The Works of Lord Byron (ed. Coleridge, Prothero)/Poetry/Volume 4/Sonnet to the Prince Regent



To be the father of the fatherless,
To stretch the hand from the throne's height, and raise
His offspring, who expired in other days
To make thy Sire's sway by a kingdom less,—[2]
This is to be a monarch, and repress
Envy into unutterable praise.
Dismiss thy guard, and trust thee to such traits,
For who would lift a hand, except to bless?[3]
Were it not easy, Sir, and is't not sweet
To make thyself belovéd? and to be
Omnipotent by Mercy's means? for thus
Thy Sovereignty would grow but more complete,
A despot thou, and yet thy people free,[4]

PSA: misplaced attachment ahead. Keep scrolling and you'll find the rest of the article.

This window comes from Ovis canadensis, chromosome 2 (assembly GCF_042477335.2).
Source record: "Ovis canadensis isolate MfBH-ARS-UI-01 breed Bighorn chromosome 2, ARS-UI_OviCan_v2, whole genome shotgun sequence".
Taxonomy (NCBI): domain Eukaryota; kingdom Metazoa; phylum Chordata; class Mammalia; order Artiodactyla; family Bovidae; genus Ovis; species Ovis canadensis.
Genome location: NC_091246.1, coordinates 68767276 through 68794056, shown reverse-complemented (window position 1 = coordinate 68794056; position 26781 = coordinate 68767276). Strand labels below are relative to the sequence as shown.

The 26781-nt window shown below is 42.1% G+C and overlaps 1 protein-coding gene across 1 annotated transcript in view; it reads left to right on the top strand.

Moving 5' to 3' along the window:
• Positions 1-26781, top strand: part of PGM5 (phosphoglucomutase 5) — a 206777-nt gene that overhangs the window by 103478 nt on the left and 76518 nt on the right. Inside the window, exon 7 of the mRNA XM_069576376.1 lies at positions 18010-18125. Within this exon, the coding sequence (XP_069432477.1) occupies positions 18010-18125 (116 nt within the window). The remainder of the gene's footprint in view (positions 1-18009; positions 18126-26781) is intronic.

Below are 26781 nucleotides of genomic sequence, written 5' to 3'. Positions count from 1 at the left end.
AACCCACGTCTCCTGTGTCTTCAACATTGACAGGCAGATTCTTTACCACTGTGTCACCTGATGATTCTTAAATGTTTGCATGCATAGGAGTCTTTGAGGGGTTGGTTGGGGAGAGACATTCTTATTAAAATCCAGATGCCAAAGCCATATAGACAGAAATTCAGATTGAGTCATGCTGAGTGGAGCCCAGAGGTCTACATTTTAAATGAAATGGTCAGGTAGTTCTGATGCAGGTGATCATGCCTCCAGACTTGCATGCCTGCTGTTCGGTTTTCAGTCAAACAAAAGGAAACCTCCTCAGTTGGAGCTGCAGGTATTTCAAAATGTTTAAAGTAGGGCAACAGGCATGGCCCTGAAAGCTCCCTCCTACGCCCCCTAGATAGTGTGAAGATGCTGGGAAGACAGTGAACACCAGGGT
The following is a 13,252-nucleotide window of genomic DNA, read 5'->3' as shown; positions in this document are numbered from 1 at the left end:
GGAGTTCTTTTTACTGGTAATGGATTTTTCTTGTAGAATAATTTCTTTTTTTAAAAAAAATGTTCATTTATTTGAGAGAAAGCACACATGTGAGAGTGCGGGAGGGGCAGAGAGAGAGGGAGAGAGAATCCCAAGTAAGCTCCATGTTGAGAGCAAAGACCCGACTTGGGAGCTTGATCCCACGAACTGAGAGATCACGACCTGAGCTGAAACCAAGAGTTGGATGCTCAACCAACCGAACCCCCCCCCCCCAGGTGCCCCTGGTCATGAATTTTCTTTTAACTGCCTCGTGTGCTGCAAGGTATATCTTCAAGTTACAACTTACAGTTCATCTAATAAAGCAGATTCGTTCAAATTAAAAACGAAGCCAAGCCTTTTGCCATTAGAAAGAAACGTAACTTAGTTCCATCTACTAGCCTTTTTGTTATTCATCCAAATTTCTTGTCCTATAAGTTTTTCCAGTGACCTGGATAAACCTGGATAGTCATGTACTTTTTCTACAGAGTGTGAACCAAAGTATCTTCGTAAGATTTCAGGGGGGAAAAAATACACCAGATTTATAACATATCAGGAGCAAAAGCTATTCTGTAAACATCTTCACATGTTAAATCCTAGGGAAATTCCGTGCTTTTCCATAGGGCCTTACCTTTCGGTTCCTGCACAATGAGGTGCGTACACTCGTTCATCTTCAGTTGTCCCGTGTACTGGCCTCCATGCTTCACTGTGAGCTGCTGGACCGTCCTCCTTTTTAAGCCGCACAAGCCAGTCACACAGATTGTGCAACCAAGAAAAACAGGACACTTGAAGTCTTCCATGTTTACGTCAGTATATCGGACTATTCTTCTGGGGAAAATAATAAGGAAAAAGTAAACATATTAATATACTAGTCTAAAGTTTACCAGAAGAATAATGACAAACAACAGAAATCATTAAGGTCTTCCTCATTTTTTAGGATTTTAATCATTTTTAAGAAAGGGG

And by the heart—not hand—enslaving us.

Bologna, August 12. 1819.[5]
[First published, Letters and Journals, ii. 234, 235.]

  1. To the Prince Regent on the repeal of the bill of attainder against Lord E. Fitzgerald, June, 1819.
  2. To leave ——.—[MS. M.]
  3. Who now would lift a hand ——.—[MS. M.]
  4. —— becomes but more complete
    Thyself a despot ——.—[MS.M.]

  5. ["So the prince has been repealing Lord Fitzgerald's forfeiture? Ecco un' Sonetto! There, you dogs! there's a Sonnet for you: you won't have such as that in a hurry from Mr. Fitzgerald. You may publish it with my name, an ye wool. He deserves all praise, bad and good; it was a very noble piece of principality."—Letter to Murray, August 12, 1819. For [William Thomas] Fitgerald, see Poetical Works, 1898, i. 297, note 3; for Lord Edward Fitzgerald (1763-1798), see Letters, 1900, iv. 345, note 1. The royal assent was given to a bill for "restoring Edward Fox Fitzgerald and his sisters Pamela and Lucy to their blood," July 13, 1819. The sonnet was addressed to George IV. when Prince Regent. The title, "To George the Fourth," affixed in 1831, is incorrect.]